Undoubtedly the greatest threat to whites today comes from immigration. Racial preferences, guilt-mongering, anti-Western education, even anti-white violence are manageable problems compared to a process that is displacing whites and reducing them to a minority. With a change in thinking at the right levels, anti-white policies and double standards could be done away with practically overnight, but that would still leave us with nearly 100 million non-whites living in the country.

But his background as a white nationalist organizer wasn’t a problem for the conservative Washington Times, which gave him a platform to discuss the recent vote in Puerto Rico in favor of statehood.

The commonwealth is predominantly Spanish-speaking. If or when the issue of Puerto Rican statehood goes before Congress in 2013, these task force recommendations need to be considered so Puerto Ricans realize there would be strict English requirements as a condition for admission to statehood. At a minimum, a large majority of Puerto Ricans — who are U.S. citizens — must become fluent in English for statehood to even be considered.



With Puerto Rico’s legislature next year changing over to one that favors the status quo, there will be a new dynamic. It will be up to Puerto Rico’s representative in Congress to offer some sort of statehood legislation, and then the debate could get messy. The spotlight would no doubt shine on how expensive it would be to U.S. taxpayers to admit an economically depressed state to the union.

Rick Santorum Just Had Dinner with White Nationalist Bob Vandervoort

Bob Vandervoort’s group, ProEnglish, just tweeted:
You’ll recall that Vandervoort, the executive director of Pro-English, was previously the leader of the white nationalist group Chicagoland Friends of the American Renaissance. He is scheduled to appear at a panel tomorrow morning at CPAC along with two Republican members of Congress and the Kansas Secretary of State, Kris Kobach.
 
Kobach, an outspoken immigration opponent, distanced himself from Vandervoort and ProEnglish this morning:
Kansas Secretary of State Kris Kobach said he “had no idea who was going to be on my panel” when he agreed to appear Saturday on an immigration panel at the Conservative Political Action Committee conference in Washington, D.C. […]
 
Kobach said he does not recall ever meeting Vandervoort. He also said organizers usually try to put people with differing views on panels to make it interesting.
 
The two split on bilingual ballots, mandated by federal voting law. Kobach said he thinks bilingual ballots are “reasonable,” so voters will clearly understand the ballot.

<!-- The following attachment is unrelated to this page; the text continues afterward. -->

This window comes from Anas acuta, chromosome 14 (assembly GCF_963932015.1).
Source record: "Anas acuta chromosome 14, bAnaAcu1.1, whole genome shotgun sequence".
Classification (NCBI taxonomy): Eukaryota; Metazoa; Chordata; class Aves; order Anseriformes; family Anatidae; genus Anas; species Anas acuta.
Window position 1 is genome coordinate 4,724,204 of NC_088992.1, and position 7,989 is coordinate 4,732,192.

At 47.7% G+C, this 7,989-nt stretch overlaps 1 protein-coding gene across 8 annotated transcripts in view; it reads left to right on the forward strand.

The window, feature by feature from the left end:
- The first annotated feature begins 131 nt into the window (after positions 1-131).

Around noon, the Competitive Enterprise Institute’s Alex Nowrasteh, who is also scheduled for tomorrow’s panel, tweeted that Vandervoort appears to be a racist.
 
And the organizers of CPAC even distanced themselves from Vandervoort and another white nationalist speaking at the conference:
The American Conservative Union, CPAC’s organizer, is keeping its distance.
 
“This panel was not organized by the ACU,” CPAC spokeswoman Kristy Campbell told The Daily Caller, ”and specific questions on the event, content or speakers should be directed to the sponsoring organization.” 
Despite all of this, Rick Santorum just had dinner with Vandervoort. We can hope that Santorum did not yet know Vandervoort’s full background. Now that he does, will he denounce white nationalists, including Vandervoort, and say they have no place within the GOP and conservative movement?

UPDATE: Santorum adviser Hogan Gidley told BuzzFeed that Vandervoort "was part of a large gathering that showed up to listen to rick speak today at a CPAC luncheon." No response yet from Vandervoort.
 

Two Miami-Area Congressmen to Appear with White Nationalist at CPAC

There’s already been substantial coverage of yesterday’s CPAC panel on multiculturalism featuring not one, but two, prominent white nationalists – Peter Brimelow and Bob Vandervoort. That may have just been the warm-up act for tomorrow morning.

Reps. Mario Diaz-Balart and David Rivera, both Republicans from the Miami metro area, are scheduled to appear on stage at CPAC with Vandervoort on an immigration panel entitled “High Fences, Wide Gates: States vs. the Feds, the Rule of Law & American Identity”: